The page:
Japan has successfully launched its first military communications satellite that is designed to upgrade its network in the face of China’s increasingly assertive maritime activity and North Korea’s missile threat.


Key facts:

  • The Kirameki-2 satellite was launched on board H-2A rocket.
  • It is the first of three satellites that will replace three civilian ones currently used by Japan’s military.
  • The new satellites will allow military units to communicate on a high-speed and high-capacity network.
  • The new satellites are also aimed at stepping up Japan’s emergency response capability in case of natural disaster, China’s maritime activity from southern Japanese waters to the South China Sea, as well as missile threats from North Korea.
  • The satellites are also planned for use for Japanese troops operating overseas as part of international peacekeeping operations, including those in South Sudan and off the Somali coast, Kyodo News reported.

Sources: the hindu.


Paper 2 Topic: Functions and responsibilities of the Union and the States, issues and challenges pertaining to the federal structure, devolution of powers and finances up to local levels and challenges therein.


Yettinahole project: activists threaten to go on hunger strike


Activists opposing the Yettinahole diversion project in Karnataka have threatened to go on an indefinite hunger strike from February 11 if the State government did not take a decision to stop the project during the upcoming legislature session.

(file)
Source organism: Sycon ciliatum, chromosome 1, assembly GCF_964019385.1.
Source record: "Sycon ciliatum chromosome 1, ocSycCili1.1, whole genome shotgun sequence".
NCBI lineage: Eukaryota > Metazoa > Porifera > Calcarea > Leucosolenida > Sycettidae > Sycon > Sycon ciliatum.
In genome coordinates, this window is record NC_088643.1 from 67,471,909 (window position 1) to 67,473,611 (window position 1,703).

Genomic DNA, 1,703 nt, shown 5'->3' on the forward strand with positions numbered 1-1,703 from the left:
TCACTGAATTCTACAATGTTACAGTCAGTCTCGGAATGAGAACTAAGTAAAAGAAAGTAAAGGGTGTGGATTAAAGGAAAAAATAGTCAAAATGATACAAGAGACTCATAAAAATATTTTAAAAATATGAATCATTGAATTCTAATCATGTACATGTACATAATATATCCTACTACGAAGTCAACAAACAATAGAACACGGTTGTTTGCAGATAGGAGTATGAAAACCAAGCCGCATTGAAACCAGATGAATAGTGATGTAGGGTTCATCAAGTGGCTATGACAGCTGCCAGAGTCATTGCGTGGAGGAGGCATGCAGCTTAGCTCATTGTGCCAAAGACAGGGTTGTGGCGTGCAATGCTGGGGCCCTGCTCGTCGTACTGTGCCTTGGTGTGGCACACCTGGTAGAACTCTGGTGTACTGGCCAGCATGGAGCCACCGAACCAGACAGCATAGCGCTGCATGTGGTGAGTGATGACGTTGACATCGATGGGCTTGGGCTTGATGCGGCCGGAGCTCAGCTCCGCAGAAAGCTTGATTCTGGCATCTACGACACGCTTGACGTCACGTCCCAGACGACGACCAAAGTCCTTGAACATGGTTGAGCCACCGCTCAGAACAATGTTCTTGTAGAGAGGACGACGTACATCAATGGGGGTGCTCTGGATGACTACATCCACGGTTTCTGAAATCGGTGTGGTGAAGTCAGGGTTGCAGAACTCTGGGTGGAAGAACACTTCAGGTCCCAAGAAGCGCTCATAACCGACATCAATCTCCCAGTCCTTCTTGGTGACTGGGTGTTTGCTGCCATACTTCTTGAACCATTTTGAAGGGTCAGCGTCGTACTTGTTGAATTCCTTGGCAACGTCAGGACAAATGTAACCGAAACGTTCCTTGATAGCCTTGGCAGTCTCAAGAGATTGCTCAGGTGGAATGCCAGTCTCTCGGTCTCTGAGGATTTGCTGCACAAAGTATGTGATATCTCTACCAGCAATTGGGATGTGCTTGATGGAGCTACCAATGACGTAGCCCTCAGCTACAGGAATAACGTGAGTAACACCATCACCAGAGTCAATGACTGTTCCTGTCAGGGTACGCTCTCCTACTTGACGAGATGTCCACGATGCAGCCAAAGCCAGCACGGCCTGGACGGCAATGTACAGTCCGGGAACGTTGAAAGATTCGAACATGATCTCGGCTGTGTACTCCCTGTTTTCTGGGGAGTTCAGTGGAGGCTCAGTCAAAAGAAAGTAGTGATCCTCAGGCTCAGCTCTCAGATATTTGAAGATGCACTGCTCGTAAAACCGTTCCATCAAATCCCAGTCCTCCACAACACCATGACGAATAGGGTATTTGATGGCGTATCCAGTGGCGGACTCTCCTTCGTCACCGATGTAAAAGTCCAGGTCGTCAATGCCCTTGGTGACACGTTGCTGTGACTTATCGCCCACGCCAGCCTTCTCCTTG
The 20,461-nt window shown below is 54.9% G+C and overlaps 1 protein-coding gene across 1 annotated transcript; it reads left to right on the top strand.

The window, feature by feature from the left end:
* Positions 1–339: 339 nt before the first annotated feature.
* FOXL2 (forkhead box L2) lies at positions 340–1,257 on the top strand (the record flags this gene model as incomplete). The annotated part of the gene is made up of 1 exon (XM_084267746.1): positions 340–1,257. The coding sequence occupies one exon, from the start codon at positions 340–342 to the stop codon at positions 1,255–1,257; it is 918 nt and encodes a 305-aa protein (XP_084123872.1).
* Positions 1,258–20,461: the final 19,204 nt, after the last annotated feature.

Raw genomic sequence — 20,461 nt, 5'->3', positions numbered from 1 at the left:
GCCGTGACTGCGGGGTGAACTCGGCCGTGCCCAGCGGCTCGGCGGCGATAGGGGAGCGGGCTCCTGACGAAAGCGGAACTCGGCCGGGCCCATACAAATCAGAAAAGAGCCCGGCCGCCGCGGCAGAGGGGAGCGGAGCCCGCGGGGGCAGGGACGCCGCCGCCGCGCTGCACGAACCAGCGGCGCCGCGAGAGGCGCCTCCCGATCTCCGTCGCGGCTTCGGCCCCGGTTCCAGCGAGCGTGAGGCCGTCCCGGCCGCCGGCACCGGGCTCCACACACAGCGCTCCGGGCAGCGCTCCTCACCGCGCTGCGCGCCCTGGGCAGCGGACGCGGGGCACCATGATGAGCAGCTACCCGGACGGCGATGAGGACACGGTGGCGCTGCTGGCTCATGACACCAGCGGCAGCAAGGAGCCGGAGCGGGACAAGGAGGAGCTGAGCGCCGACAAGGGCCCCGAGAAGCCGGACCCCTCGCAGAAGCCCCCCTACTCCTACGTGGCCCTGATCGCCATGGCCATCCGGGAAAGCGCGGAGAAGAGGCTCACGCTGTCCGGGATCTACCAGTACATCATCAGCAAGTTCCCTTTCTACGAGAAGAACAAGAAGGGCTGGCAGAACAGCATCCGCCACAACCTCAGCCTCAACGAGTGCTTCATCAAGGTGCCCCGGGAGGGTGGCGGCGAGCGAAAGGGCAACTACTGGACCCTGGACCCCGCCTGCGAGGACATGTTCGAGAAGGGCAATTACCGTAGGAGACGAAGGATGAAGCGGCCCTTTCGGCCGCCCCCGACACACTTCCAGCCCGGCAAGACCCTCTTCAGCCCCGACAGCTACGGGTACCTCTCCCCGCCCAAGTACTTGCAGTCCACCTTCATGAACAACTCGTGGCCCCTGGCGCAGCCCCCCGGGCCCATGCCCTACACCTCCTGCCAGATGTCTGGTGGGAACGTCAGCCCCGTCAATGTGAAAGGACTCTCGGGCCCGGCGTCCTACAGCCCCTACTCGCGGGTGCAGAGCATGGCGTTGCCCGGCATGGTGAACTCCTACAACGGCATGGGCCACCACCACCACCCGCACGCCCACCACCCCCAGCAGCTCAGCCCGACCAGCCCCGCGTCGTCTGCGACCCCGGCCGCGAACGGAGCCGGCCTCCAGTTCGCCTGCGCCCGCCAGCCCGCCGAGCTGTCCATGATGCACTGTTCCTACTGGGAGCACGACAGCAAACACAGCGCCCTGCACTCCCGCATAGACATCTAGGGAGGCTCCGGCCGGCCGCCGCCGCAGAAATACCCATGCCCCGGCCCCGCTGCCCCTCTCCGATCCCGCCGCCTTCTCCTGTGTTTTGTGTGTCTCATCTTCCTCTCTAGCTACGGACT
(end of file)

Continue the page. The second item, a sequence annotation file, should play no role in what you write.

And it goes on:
About Yettinahole project:

The Yettinahole project envisages to pump about 24 tmc ft of water from Yettinahole, a tributary of River Netravathi.

  • It involves construction of dams and reservoir, pumping of water, flowing of water with gravitational force and finally filling of lakes.
  • As per the project, 24 tmc ft of water from Yettinahole and a couple of other tributaries of Netravathi River will be drawn by constructing minor dams.
  • The project envisages diverting the water to drought prone Chikkaballapur, Kolur, Tumkur and Bangalore rural districts.
  • The total cost of the project is Rs 8,323 crore.



The Yettinahole Project has come in for very strong opposition from environmental groups, who argue that the diversion of river basins from their natural course of opposite direction is fundamentally unscientific and would greatly disturb the very pattern of landscape ecology. This will result in problems like uneven percolation pattern, seepage problems, opening up of ground water sources in higher altitudes etc.

Sources: the hindu.


Facts for Prelims


Bharat Parv:

  • Bharat Parv is a national festival showcasing the country’s diverse culture, cuisines, handicrafts and catch glimpses of a progressive India.
  • Bharat Parv event is being organized by the Government of India at the Red Fort, Delhi from 26th to 31st January 2017, as part of the Republic Day 2017 Celebrations.
  • The prime objective of organizing the event is to generate a patriotic mood, promote the rich cultural diversity of the country, ensure wider participation of the general public and to popularise the idea of “Ek Bharat Shreshta Bharat”.
  • The Ministry of Tourism has been designated as the nodal Ministry for the event.
  • The Cultural Performances include choreographed Folk / Tribal Dances and Music from across the country arranged through the North Zonal Cultural Centre.